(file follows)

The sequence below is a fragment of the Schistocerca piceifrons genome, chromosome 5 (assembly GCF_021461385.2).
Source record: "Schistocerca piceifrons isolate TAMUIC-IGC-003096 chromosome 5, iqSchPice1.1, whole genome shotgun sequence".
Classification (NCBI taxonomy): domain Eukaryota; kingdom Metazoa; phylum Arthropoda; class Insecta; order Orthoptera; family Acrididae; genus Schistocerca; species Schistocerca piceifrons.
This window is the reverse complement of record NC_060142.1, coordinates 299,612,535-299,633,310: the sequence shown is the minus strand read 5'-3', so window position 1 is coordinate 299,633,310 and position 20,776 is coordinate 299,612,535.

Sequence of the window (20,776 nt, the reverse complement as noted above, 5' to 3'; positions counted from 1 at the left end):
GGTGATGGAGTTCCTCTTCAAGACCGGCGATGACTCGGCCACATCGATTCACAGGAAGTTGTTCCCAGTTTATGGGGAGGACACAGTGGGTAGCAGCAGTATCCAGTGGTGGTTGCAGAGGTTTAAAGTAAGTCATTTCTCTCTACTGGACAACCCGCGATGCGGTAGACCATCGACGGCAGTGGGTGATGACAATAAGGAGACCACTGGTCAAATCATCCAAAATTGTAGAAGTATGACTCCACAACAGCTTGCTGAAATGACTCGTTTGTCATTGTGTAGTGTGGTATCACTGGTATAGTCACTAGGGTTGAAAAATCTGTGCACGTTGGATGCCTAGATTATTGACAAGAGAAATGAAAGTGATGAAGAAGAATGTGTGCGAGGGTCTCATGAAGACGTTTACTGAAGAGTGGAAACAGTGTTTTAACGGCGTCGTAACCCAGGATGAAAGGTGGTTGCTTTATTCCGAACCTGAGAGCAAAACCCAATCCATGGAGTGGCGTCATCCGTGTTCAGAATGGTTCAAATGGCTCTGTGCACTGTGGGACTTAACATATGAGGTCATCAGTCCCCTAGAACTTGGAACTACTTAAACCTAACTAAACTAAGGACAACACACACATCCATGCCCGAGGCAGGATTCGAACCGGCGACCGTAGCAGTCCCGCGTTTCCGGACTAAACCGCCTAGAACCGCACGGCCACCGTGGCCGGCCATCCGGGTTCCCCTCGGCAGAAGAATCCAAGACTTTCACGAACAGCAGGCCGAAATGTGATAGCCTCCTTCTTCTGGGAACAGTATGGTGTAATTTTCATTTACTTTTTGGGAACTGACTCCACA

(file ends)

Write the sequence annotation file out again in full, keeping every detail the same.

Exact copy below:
The sequence below is a fragment of the Schistocerca piceifrons genome, chromosome 5 (assembly GCF_021461385.2).
Source record: "Schistocerca piceifrons isolate TAMUIC-IGC-003096 chromosome 5, iqSchPice1.1, whole genome shotgun sequence".
Classification (NCBI taxonomy): domain Eukaryota; kingdom Metazoa; phylum Arthropoda; class Insecta; order Orthoptera; family Acrididae; genus Schistocerca; species Schistocerca piceifrons.
This window is the reverse complement of record NC_060142.1, coordinates 299,612,535-299,633,310: the sequence shown is the minus strand read 5'-3', so window position 1 is coordinate 299,633,310 and position 20,776 is coordinate 299,612,535.

Sequence of the window (20,776 nt, the reverse complement as noted above, 5' to 3'; positions counted from 1 at the left end):
GGTGATGGAGTTCCTCTTCAAGACCGGCGATGACTCGGCCACATCGATTCACAGGAAGTTGTTCCCAGTTTATGGGGAGGACACAGTGGGTAGCAGCAGTATCCAGTGGTGGTTGCAGAGGTTTAAAGTAAGTCATTTCTCTCTACTGGACAACCCGCGATGCGGTAGACCATCGACGGCAGTGGGTGATGACAATAAGGAGACCACTGGTCAAATCATCCAAAATTGTAGAAGTATGACTCCACAACAGCTTGCTGAAATGACTCGTTTGTCATTGTGTAGTGTGGTATCACTGGTATAGTCACTAGGGTTGAAAAATCTGTGCACGTTGGATGCCTAGATTATTGACAAGAGAAATGAAAGTGATGAAGAAGAATGTGTGCGAGGGTCTCATGAAGACGTTTACTGAAGAGTGGAAACAGTGTTTTAACGGCGTCGTAACCCAGGATGAAAGGTGGTTGCTTTATTCCGAACCTGAGAGCAAAACCCAATCCATGGAGTGGCGTCATCCGTGTTCAGAATGGTTCAAATGGCTCTGTGCACTGTGGGACTTAACATATGAGGTCATCAGTCCCCTAGAACTTGGAACTACTTAAACCTAACTAAACTAAGGACAACACACACATCCATGCCCGAGGCAGGATTCGAACCGGCGACCGTAGCAGTCCCGCGTTTCCGGACTAAACCGCCTAGAACCGCACGGCCACCGTGGCCGGCCATCCGGGTTCCCCTCGGCAGAAGAATCCAAGACTTTCACGAACAGCAGGCCGAAATGTGATAGCCTCCTTCTTCTGGGAACAGTATGGTGTAATTTTCATTTACTTTTTGGGAACTGACTCCACA